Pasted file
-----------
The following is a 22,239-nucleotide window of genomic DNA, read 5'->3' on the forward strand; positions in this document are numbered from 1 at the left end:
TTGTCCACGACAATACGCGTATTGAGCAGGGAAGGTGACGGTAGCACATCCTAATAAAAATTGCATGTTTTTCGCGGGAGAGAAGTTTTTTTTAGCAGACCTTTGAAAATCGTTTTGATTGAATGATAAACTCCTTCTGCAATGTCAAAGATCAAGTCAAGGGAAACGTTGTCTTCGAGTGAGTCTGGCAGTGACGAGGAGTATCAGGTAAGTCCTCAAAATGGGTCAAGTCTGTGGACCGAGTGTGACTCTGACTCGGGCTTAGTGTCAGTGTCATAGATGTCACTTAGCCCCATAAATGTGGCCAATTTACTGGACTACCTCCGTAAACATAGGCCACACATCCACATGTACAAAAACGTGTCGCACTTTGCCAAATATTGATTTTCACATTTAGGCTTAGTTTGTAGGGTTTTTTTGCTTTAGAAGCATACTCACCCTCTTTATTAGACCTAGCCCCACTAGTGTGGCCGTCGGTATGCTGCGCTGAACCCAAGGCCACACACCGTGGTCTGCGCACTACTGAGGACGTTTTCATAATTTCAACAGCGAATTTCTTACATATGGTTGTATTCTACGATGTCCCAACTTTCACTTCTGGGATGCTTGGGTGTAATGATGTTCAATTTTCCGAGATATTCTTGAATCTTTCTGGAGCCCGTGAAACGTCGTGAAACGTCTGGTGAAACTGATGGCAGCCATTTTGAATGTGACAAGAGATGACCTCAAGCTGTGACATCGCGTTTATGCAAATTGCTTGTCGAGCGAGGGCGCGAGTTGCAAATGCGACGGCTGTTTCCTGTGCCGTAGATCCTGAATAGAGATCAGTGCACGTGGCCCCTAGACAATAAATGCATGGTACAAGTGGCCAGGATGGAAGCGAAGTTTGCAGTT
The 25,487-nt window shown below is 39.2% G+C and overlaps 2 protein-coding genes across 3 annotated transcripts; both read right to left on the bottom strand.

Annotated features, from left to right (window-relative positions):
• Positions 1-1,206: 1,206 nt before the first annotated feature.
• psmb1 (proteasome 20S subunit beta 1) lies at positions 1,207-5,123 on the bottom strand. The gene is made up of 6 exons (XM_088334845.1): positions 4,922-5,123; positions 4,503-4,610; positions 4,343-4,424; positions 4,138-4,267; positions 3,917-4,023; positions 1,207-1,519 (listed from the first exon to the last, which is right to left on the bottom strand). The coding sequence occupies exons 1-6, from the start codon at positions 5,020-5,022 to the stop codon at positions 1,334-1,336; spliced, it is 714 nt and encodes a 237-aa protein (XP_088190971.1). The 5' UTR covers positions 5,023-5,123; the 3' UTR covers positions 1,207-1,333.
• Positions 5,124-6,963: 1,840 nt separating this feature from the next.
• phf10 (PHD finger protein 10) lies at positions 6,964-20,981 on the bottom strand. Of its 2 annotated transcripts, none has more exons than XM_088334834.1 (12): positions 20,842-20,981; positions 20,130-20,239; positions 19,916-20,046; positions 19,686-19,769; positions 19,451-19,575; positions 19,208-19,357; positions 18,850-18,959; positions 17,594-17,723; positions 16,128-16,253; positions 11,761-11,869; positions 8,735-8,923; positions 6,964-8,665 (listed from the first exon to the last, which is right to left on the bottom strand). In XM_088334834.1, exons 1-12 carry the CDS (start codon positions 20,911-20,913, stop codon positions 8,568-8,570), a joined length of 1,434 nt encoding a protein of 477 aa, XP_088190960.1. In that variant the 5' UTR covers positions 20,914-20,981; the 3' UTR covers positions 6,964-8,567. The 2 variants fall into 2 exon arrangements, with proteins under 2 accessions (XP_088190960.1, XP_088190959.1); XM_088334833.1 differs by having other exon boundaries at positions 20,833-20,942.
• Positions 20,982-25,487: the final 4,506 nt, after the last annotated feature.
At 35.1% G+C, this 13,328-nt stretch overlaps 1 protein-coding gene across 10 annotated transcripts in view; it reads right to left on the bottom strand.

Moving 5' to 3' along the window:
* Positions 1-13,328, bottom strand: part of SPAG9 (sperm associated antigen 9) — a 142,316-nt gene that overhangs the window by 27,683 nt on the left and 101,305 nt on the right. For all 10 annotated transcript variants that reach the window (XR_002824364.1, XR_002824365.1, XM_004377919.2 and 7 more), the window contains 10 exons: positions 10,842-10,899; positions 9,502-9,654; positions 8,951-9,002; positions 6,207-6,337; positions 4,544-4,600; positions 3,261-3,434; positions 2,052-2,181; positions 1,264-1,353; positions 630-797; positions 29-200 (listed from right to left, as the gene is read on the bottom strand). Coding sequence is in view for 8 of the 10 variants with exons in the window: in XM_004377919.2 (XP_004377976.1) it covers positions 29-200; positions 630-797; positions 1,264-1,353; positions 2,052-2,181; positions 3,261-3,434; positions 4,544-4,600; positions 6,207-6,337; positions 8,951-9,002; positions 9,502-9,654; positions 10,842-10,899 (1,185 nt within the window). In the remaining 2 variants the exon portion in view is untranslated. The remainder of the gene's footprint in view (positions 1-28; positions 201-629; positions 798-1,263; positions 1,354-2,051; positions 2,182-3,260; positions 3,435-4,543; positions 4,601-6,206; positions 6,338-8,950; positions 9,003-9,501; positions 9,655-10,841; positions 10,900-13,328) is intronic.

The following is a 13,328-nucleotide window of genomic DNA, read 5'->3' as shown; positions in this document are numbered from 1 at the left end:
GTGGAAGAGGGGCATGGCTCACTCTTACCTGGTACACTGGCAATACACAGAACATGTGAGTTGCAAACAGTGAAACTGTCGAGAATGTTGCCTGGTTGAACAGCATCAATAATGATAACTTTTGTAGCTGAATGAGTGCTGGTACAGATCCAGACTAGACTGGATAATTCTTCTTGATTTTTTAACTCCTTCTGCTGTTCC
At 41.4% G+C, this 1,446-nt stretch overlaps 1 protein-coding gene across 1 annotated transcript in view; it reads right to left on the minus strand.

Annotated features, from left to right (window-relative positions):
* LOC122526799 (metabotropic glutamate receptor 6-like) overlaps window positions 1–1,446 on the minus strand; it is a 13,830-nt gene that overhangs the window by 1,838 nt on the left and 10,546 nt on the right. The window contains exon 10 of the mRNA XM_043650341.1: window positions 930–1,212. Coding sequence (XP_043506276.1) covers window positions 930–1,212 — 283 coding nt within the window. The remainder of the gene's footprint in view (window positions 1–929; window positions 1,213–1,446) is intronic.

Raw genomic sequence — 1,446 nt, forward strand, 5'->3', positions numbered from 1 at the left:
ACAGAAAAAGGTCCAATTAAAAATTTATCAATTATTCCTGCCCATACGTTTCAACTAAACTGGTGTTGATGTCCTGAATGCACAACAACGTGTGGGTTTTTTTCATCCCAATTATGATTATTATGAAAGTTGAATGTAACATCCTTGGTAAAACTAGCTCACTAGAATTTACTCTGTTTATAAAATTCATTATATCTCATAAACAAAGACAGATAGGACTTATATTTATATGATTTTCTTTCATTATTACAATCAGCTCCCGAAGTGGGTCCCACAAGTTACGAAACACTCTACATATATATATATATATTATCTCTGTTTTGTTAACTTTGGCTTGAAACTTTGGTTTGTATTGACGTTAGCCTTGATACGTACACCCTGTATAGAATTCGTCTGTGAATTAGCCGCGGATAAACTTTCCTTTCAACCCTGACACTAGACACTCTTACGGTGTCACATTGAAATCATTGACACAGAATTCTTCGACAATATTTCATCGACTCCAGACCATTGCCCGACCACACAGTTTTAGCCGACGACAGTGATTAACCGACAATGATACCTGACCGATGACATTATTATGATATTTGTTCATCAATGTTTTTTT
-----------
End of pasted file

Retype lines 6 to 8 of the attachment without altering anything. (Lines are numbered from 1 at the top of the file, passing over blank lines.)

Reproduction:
• psmb1 (proteasome 20S subunit beta 1) lies at positions 1,207-5,123 on the bottom strand. The gene is made up of 6 exons (XM_088334845.1): positions 4,922-5,123; positions 4,503-4,610; positions 4,343-4,424; positions 4,138-4,267; positions 3,917-4,023; positions 1,207-1,519 (listed from the first exon to the last, which is right to left on the bottom strand). The coding sequence occupies exons 1-6, from the start codon at positions 5,020-5,022 to the stop codon at positions 1,334-1,336; spliced, it is 714 nt and encodes a 237-aa protein (XP_088190971.1). The 5' UTR covers positions 5,023-5,123; the 3' UTR covers positions 1,207-1,333.
• Positions 5,124-6,963: 1,840 nt separating this feature from the next.
• phf10 (PHD finger protein 10) lies at positions 6,964-20,981 on the bottom strand. Of its 2 annotated transcripts, none has more exons than XM_088334834.1 (12): positions 20,842-20,981; positions 20,130-20,239; positions 19,916-20,046; positions 19,686-19,769; positions 19,451-19,575; positions 19,208-19,357; positions 18,850-18,959; positions 17,594-17,723; positions 16,128-16,253; positions 11,761-11,869; positions 8,735-8,923; positions 6,964-8,665 (listed from the first exon to the last, which is right to left on the bottom strand). In XM_088334834.1, exons 1-12 carry the CDS (start codon positions 20,911-20,913, stop codon positions 8,568-8,570), a joined length of 1,434 nt encoding a protein of 477 aa, XP_088190960.1. In that variant the 5' UTR covers positions 20,914-20,981; the 3' UTR covers positions 6,964-8,567. The 2 variants fall into 2 exon arrangements, with proteins under 2 accessions (XP_088190960.1, XP_088190959.1); XM_088334833.1 differs by having other exon boundaries at positions 20,833-20,942.